Last plug of rock between new underground tunnel and the Campbell River removed

Last plug of rock between new underground tunnel and the Campbell River removed

The last big rock blast for the John Hart Generating Station Replacement Project went according to plan on Monday, BC Hydro says.

BC Hydro’s contractor InPower BC performed the blast right beside the existing generating station to remove the large area of rock that was between the outlet from the new tunnel and the Campbell River.

The blast took place at about 5 p.m. on Monday. Sections of the Canyon View Trail near the John Hart facility were briefly closed during the blast for public safety.

“Just like the successful underwater rock blast near the John Hart dam in early October, a great deal of preparation went into this blast event to ensure that it went as planned, and it did,” Paul Sawyer, InPower BC CEO, said in a press release. “We will now begin removing the shattered loose rock by using a crane and clam bucket method to create a clear open channel from the tunnel into the river.”

Sawyer said that about 200 holes were drilled into the bedrock for the placement of the packaged explosives. The blast dislodged about 2,500 cubic metres of rock. The specifications of the blast were to have very little ground vibrations, which was achieved, given it taking place very close to the 70-year-old generating station.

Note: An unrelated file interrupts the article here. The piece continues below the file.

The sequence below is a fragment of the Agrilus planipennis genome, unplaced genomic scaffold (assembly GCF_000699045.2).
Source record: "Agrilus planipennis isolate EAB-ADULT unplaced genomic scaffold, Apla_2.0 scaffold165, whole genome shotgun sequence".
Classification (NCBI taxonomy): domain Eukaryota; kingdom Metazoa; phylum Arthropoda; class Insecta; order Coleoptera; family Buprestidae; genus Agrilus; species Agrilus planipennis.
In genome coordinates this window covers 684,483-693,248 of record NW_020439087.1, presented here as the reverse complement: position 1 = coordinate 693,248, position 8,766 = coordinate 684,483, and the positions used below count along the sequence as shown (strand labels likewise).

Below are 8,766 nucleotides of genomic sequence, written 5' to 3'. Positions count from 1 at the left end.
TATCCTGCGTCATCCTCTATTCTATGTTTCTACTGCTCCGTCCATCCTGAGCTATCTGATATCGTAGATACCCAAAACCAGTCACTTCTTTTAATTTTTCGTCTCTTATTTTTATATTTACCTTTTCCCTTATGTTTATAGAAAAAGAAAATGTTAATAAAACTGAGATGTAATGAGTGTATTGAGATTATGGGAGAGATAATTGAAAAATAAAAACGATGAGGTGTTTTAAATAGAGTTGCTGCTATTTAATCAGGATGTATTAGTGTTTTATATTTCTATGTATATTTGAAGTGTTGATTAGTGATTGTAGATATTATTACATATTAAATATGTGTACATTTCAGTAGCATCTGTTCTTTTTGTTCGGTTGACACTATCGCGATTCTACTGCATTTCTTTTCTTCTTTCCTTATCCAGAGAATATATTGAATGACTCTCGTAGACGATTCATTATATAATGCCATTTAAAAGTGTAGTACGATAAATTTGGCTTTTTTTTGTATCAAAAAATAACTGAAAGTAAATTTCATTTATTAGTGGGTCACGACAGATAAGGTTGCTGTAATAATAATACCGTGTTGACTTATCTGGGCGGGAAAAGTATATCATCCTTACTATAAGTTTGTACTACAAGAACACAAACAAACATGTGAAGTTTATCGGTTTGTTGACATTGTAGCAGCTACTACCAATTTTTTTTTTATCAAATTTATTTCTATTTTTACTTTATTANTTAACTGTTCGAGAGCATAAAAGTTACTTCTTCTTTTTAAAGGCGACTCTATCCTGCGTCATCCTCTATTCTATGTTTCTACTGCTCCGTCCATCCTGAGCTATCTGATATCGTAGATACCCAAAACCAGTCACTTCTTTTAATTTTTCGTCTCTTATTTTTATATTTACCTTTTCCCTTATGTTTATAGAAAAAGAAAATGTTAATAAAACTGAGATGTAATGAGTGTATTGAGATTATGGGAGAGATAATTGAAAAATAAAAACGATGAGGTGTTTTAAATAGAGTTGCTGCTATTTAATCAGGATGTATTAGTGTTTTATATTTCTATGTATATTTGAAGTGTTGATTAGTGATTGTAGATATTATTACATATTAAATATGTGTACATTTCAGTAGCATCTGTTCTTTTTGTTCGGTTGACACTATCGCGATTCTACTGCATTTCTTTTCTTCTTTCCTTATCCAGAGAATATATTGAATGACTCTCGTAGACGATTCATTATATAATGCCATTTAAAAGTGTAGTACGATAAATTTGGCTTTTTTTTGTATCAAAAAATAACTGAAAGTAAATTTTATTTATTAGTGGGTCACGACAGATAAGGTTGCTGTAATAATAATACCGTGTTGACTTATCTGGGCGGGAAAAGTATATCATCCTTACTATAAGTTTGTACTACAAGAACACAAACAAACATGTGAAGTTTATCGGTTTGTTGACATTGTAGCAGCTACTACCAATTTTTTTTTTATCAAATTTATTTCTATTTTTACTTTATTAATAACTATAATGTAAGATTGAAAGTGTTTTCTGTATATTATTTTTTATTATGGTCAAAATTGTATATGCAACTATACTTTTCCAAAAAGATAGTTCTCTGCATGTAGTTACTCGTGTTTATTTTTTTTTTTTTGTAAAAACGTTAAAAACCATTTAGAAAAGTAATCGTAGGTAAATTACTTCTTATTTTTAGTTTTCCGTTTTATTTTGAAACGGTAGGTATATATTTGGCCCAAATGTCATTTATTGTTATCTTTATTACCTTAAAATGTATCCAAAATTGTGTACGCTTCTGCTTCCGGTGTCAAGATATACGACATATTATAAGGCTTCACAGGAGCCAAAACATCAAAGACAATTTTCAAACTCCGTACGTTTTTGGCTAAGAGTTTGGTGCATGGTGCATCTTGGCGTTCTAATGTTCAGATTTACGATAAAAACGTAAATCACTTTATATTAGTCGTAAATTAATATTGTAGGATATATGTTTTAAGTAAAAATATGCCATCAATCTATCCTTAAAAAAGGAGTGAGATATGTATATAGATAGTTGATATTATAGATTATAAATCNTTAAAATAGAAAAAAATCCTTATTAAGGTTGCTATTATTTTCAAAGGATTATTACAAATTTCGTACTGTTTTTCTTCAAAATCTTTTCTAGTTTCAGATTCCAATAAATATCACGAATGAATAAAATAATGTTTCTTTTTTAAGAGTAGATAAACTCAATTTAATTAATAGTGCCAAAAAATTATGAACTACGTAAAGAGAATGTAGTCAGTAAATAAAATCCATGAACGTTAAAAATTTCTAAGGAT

Bubble curtains and other scare tactics were employed to get any fish that may have been in the area to move out just prior to the blast. The timing of the blast in early December was also done out of consideration of the end of the salmon spawning cycle, and was coordinated through discussions with federal and provincial government fish agencies.

“The generators inside the powerhouse are in poor condition and very susceptible to conditions that could cause them to go off-line,” said BC Hydro spokesperson, Stephen Watson. “The best course of action, to protect the units and most importantly the downstream fish habitat from a sudden reduction in river flow should some generators go offline, was to temporarily divert all the generating station water flow down Elk Falls Canyon. When we got the all clear after the successful rock blast, we slowly transferred water flows back through the generating station. That process went well.”

BC Hydro was coming to an end of their flood risk management operations from all the storm activity and snowmelt into the system reservoirs. The Campbell River flows below the John Hart generating station were reduced down 105 m3/s on Monday night. The flows in the river were as high as 200 m3/s last week.

“We’re excited about the prospect of having water, from the new intake at the John Hart dam, flowing down the new 2.2 kilometres of underground tunnels and into the Campbell River around March or April 2018,” says Watson. “That will be another big milestone, one of many that this project keeps hitting. For now, we’ll celebrate how well the tunnel outlet rock blast was successfully completed.”

The John Hart project remains on schedule for the new facility to be in full operation by fall 2018.

 

Final preparations on Monday for the rock blast beside the existing generating station and the new underground tunnel outlet. Photo courtesy BC Hydro

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